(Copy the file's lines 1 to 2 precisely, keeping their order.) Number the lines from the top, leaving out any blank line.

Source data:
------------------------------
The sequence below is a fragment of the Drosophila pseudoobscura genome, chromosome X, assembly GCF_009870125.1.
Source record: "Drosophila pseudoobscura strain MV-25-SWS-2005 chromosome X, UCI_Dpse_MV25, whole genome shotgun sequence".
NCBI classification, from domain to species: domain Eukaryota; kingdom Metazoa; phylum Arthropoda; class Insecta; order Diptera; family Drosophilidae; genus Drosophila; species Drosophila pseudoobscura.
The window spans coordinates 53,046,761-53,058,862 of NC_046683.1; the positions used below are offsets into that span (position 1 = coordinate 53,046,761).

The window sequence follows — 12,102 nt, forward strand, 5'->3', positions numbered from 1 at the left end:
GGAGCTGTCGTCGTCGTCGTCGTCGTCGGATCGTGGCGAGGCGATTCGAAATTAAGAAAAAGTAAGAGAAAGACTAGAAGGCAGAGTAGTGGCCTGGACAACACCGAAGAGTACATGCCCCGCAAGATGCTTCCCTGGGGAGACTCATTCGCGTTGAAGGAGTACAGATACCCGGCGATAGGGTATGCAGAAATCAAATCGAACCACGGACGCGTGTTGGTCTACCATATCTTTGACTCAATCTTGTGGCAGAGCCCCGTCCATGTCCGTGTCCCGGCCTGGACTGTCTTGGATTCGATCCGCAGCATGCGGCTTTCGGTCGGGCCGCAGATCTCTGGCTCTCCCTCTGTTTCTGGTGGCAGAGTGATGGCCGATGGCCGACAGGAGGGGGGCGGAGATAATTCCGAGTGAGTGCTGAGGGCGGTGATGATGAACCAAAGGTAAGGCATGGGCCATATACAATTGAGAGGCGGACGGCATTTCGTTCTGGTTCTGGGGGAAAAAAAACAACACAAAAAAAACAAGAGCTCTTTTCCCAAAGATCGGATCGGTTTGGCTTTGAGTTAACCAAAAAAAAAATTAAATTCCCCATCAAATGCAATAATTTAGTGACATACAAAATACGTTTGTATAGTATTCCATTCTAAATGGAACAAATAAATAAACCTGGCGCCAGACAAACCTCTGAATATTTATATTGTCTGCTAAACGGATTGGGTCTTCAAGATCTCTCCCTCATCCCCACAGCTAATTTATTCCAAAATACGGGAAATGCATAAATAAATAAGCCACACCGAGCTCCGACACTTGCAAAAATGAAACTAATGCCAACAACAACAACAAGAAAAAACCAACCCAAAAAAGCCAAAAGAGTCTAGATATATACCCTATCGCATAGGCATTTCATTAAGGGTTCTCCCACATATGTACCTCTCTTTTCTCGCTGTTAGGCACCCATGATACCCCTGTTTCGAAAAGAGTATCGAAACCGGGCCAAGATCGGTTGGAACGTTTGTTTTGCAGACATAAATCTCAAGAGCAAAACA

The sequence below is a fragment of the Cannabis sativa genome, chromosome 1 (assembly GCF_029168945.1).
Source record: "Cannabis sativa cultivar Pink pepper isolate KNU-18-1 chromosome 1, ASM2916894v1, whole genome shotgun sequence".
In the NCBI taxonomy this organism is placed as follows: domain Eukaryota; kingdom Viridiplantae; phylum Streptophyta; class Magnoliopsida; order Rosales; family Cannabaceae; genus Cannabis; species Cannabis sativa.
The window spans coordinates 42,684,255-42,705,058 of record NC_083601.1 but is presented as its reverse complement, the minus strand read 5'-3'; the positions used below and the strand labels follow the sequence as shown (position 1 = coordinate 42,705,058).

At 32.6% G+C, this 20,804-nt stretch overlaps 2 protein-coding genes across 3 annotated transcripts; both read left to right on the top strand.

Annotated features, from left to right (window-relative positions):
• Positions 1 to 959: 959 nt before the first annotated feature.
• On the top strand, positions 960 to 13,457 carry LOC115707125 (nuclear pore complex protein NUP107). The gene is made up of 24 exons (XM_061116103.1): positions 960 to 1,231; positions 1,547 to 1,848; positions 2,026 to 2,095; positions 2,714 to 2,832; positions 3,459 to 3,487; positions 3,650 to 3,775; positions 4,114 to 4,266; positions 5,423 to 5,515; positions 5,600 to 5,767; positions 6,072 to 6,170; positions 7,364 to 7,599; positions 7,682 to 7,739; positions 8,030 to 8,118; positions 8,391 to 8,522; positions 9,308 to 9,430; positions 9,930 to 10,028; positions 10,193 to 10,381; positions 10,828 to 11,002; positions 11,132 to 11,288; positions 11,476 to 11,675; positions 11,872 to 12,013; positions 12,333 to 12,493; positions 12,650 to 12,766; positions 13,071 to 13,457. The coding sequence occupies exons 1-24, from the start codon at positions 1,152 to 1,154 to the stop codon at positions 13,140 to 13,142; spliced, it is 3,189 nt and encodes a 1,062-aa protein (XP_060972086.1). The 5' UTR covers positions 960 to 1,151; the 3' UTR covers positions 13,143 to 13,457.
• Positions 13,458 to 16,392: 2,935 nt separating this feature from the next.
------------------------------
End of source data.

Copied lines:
The sequence below is a fragment of the Drosophila pseudoobscura genome, chromosome X, assembly GCF_009870125.1.
Source record: "Drosophila pseudoobscura strain MV-25-SWS-2005 chromosome X, UCI_Dpse_MV25, whole genome shotgun sequence".